[Show abstract][Hide abstract] ABSTRACT: One hundred twenty Burkholderia cepacia complex isolates collected during 2004-2010 from 66 patients in two cystic fibrosis reference centers in Argentina were analyzed. B. contaminans was the species most frequently recovered (57.6%) followed by B. cenocepacia (15%), a species distribution not reported so far. The recA-PCR-based techniques applied to the B. contaminans isolates revealed that 85% of the population carried the recA-ST-71 allele. Our results showed the utility of BOX-PCR genotyping in analyzing B. contaminans diversity. This approach allowed us to address a clonal transmission during an outbreak and the genetic changes occurring in infecting bacteria over the course of chronic infection.
Journal of clinical microbiology 11/2012; DOI:10.1128/JCM.02500-12 · 3.99 Impact Factor
[Show abstract][Hide abstract] ABSTRACT: Survival of Pseudomonas aeruginosa in cystic fibrosis (CF) chronic infections is based on a genetic adaptation process consisting of mutations in specific genes, which can produce advantageous phenotypic switches and ensure its persistence in the lung. Among these, mutations inactivating the regulators MucA (alginate biosynthesis), LasR (quorum sensing) and MexZ (multidrug-efflux pump MexXY) are the most frequently observed, with those inactivating the DNA mismatch repair system (MRS) being also highly prevalent in P. aeruginosa CF isolates, leading to hypermutator phenotypes that could contribute to this adaptive mutagenesis by virtue of an increased mutation rate. Here, we characterized the mutations found in the mucA, lasR, mexZ and MRS genes in P. aeruginosa isolates obtained from Argentinean CF patients, and analyzed the potential association of mucA, lasR and mexZ mutagenesis with MRS-deficiency and antibiotic resistance. Thus, 38 isolates from 26 chronically infected CF patients were characterized for their phenotypic traits, PFGE genotypic patterns, mutations in the mucA, lasR, mexZ, mutS and mutL gene coding sequences and antibiotic resistance profiles. The most frequently mutated gene was mexZ (79%), followed by mucA (63%) and lasR (39%) as well as a high prevalence (42%) of hypermutators being observed due to loss-of-function mutations in mutL (60%) followed by mutS (40%). Interestingly, mutational spectra were particular to each gene, suggesting that several mechanisms are responsible for mutations during chronic infection. However, no link could be established between hypermutability and mutagenesis in mucA, lasR and mexZ, indicating that MRS-deficiency was not involved in the acquisition of these mutations. Finally, although inactivation of mucA, lasR and mexZ has been previously shown to confer resistance/tolerance to antibiotics, only mutations in MRS genes could be related to an antibiotic resistance increase. These results help to unravel the mutational dynamics that lead to the adaptation of P. aeruginosa to the CF lung.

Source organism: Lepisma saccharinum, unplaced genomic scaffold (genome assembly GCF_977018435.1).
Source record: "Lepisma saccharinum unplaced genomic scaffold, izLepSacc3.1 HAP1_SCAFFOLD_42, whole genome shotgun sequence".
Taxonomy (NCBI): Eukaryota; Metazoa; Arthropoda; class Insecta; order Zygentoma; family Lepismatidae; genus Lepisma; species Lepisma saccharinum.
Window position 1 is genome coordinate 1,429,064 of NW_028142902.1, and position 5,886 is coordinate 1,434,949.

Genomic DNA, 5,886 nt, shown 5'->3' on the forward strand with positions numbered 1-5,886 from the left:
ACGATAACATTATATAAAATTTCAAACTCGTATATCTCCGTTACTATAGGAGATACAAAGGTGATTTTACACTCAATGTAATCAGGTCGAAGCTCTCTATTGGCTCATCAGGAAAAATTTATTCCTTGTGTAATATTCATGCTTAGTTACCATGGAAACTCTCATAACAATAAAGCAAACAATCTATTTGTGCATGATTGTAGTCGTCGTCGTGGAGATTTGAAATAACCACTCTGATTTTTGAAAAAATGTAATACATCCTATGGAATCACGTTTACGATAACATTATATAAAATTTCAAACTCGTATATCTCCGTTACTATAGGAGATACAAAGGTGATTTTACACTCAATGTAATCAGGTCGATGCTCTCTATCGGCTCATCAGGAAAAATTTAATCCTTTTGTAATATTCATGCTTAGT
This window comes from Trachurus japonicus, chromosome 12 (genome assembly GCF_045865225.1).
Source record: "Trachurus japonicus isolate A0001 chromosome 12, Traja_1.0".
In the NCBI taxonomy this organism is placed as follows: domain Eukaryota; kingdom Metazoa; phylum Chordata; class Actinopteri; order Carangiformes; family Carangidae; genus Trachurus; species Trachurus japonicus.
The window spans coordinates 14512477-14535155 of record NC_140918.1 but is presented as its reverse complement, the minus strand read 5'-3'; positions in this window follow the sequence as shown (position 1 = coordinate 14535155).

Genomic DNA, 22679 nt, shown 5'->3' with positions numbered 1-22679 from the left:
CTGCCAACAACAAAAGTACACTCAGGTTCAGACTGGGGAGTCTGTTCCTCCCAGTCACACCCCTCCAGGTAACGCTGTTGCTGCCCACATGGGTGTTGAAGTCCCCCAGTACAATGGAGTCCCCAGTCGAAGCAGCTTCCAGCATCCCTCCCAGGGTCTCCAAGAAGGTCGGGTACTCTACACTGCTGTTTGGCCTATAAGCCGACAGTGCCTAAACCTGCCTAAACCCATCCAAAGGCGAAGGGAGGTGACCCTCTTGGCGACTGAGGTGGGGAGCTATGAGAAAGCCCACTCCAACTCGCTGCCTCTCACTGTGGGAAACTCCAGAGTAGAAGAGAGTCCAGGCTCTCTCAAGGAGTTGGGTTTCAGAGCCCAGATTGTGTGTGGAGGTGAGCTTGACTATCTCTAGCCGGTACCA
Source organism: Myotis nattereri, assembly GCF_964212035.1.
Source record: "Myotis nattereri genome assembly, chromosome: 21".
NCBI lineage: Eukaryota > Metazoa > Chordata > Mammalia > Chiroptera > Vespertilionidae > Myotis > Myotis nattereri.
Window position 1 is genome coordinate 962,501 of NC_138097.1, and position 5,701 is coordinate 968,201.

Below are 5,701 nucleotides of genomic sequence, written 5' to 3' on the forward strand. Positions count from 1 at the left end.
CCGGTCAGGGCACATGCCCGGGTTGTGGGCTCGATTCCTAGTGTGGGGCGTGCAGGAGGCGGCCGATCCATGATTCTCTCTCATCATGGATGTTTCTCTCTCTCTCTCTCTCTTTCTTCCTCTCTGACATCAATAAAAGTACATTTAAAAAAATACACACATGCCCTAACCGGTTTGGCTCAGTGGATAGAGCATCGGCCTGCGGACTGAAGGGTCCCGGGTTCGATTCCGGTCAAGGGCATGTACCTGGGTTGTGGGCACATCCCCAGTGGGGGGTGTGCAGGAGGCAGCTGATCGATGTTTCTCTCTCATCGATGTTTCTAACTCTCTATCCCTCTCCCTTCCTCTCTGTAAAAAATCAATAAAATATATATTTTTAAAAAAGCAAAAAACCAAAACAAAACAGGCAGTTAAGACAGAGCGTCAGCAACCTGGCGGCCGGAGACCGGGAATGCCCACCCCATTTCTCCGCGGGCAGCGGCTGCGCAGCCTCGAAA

PLoS ONE 09/2010; 5(9). DOI:10.1371/journal.pone.0012669 · 3.23 Impact Factor
[Show abstract][Hide abstract] ABSTRACT: The accurate and rapid identification of bacteria isolated from the respiratory tract of patients with cystic fibrosis (CF) is critical in epidemiological studies, during intrahospital outbreaks, for patient treatment, and for determination of therapeutic options. While the most common organisms isolated from sputum samples are Pseudomonas aeruginosa, Staphylococcus aureus, and Haemophilus influenzae, in recent decades an increasing fraction of CF patients has been colonized by other nonfermenting (NF) gram-negative rods, such as Burkholderia cepacia complex (BCC) bacteria, Stenotrophomonas maltophilia, Ralstonia pickettii, Acinetobacter spp., and Achromobacter spp. In the present study, we developed a novel strategy for the rapid identification of NF rods based on Fourier transform infrared spectroscopy (FTIR) in combination with artificial neural networks (ANNs). A total of 15 reference strains and 169 clinical isolates of NF gram-negative bacteria recovered from sputum samples from 150 CF patients were used in this study. The clinical isolates were identified according to the guidelines for clinical microbiology practices for respiratory tract specimens from CF patients; and particularly, BCC bacteria were further identified by recA-based PCR followed by restriction fragment length polymorphism analysis with HaeIII, and their identities were confirmed by recA species-specific PCR. In addition, some strains belonging to genera different from BCC were identified by 16S rRNA gene sequencing. A standardized experimental protocol was established, and an FTIR spectral database containing more than 2,000 infrared spectra was created. The ANN identification system consisted of two hierarchical levels. The top-level network allowed the identification of P. aeruginosa, S. maltophilia, Achromobacter xylosoxidans, Acinetobacter spp., R. pickettii, and BCC bacteria with an identification success rate of 98.1%. The second-level network was developed to differentiate the four most clinically relevant species of BCC, B. cepacia, B. multivorans, B. cenocepacia, and B. stabilis (genomovars I to IV, respectively), with a correct identification rate of 93.8%. Our results demonstrate the high degree of reliability and strong potential of ANN-based FTIR spectrum analysis for the rapid identification of NF rods suitable for use in routine clinical microbiology laboratories.